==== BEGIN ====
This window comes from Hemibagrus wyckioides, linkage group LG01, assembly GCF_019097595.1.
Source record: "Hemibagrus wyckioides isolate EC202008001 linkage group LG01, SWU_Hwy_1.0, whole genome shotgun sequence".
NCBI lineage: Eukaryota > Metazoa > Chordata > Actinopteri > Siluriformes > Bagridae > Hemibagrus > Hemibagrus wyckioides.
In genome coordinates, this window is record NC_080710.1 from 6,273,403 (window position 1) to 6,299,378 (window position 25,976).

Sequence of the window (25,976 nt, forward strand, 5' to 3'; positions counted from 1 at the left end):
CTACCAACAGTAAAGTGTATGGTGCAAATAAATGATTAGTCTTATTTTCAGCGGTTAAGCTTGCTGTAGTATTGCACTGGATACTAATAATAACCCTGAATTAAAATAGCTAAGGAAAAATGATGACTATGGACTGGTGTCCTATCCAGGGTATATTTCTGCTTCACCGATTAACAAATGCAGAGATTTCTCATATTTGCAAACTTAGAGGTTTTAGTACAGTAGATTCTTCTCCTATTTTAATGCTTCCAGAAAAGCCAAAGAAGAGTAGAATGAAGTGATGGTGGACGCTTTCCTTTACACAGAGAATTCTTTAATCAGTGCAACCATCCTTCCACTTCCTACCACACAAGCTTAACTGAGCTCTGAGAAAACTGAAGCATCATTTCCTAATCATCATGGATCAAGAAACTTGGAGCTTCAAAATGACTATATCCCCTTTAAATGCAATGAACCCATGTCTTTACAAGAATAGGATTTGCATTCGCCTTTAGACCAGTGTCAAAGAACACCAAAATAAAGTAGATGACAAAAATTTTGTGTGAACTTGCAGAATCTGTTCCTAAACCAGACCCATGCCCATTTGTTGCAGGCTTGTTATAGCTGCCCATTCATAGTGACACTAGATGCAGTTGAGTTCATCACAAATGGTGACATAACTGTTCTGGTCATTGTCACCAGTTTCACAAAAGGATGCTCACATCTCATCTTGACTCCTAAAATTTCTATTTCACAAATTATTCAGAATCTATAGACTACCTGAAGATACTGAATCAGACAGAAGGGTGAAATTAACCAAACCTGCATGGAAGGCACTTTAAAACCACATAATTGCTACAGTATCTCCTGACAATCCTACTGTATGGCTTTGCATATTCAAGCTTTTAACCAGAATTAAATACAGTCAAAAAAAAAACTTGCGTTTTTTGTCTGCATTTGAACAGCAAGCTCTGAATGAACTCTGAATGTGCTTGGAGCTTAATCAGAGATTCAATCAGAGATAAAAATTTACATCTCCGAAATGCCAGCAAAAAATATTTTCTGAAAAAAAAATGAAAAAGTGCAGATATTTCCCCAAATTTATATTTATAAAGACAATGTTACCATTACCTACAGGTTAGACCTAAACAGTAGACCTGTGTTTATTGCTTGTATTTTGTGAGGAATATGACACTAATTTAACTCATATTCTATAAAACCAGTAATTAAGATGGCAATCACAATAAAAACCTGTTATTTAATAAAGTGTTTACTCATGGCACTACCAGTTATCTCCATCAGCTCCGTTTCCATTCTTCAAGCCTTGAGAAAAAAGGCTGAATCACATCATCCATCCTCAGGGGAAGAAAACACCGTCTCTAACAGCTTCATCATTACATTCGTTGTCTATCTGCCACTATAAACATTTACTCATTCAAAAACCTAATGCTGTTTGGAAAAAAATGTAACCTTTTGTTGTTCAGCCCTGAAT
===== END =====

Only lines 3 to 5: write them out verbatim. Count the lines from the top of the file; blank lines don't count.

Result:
NCBI lineage: Eukaryota > Metazoa > Chordata > Actinopteri > Siluriformes > Bagridae > Hemibagrus > Hemibagrus wyckioides.
In genome coordinates, this window is record NC_080710.1 from 6,273,403 (window position 1) to 6,299,378 (window position 25,976).

Sequence of the window (25,976 nt, forward strand, 5' to 3'; positions counted from 1 at the left end):